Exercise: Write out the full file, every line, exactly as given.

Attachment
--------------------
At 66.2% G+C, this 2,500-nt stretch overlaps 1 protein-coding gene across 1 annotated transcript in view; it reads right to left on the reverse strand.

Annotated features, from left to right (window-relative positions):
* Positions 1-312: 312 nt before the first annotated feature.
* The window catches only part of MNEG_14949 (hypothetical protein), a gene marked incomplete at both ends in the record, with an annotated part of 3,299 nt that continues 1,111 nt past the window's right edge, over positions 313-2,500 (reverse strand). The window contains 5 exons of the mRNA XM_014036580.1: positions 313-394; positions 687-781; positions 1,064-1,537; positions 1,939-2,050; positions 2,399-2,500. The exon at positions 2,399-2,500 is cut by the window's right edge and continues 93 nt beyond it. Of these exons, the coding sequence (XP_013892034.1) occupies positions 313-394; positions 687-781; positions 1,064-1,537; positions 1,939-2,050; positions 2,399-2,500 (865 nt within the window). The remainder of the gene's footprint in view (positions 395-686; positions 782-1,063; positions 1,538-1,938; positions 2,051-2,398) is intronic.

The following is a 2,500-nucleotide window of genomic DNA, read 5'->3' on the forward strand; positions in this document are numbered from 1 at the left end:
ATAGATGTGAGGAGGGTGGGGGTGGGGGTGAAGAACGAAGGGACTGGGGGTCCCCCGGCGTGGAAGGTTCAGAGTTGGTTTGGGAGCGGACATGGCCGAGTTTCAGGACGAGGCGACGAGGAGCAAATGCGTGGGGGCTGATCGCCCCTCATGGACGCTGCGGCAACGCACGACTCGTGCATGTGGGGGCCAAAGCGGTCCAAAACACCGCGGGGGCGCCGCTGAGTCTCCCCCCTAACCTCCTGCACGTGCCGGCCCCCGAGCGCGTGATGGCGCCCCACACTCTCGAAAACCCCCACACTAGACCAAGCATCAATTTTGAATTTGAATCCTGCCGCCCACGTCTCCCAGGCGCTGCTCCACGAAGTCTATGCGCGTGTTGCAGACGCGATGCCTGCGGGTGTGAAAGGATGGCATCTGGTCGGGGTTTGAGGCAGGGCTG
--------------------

At 66.2% G+C, this 2,500-nt stretch overlaps 1 protein-coding gene across 1 annotated transcript in view; it reads right to left on the reverse strand.

Annotated features, from left to right (window-relative positions):
* Positions 1-312: 312 nt before the first annotated feature.
* The window catches only part of MNEG_14949 (hypothetical protein), a gene marked incomplete at both ends in the record, with an annotated part of 3,299 nt that continues 1,111 nt past the window's right edge, over positions 313-2,500 (reverse strand). The window contains 5 exons of the mRNA XM_014036580.1: positions 313-394; positions 687-781; positions 1,064-1,537; positions 1,939-2,050; positions 2,399-2,500. The exon at positions 2,399-2,500 is cut by the window's right edge and continues 93 nt beyond it. Of these exons, the coding sequence (XP_013892034.1) occupies positions 313-394; positions 687-781; positions 1,064-1,537; positions 1,939-2,050; positions 2,399-2,500 (865 nt within the window). The remainder of the gene's footprint in view (positions 395-686; positions 782-1,063; positions 1,538-1,938; positions 2,051-2,398) is intronic.

The following is a 2,500-nucleotide window of genomic DNA, read 5'->3' on the forward strand; positions in this document are numbered from 1 at the left end:
ATAGATGTGAGGAGGGTGGGGGTGGGGGTGAAGAACGAAGGGACTGGGGGTCCCCCGGCGTGGAAGGTTCAGAGTTGGTTTGGGAGCGGACATGGCCGAGTTTCAGGACGAGGCGACGAGGAGCAAATGCGTGGGGGCTGATCGCCCCTCATGGACGCTGCGGCAACGCACGACTCGTGCATGTGGGGGCCAAAGCGGTCCAAAACACCGCGGGGGCGCCGCTGAGTCTCCCCCCTAACCTCCTGCACGTGCCGGCCCCCGAGCGCGTGATGGCGCCCCACACTCTCGAAAACCCCCACACTAGACCAAGCATCAATTTTGAATTTGAATCCTGCCGCCCACGTCTCCCAGGCGCTGCTCCACGAAGTCTATGCGCGTGTTGCAGACGCGATGCCTGCGGGTGTGAAAGGATGGCATCTGGTCGGGGTTTGAGGCAGGGCTG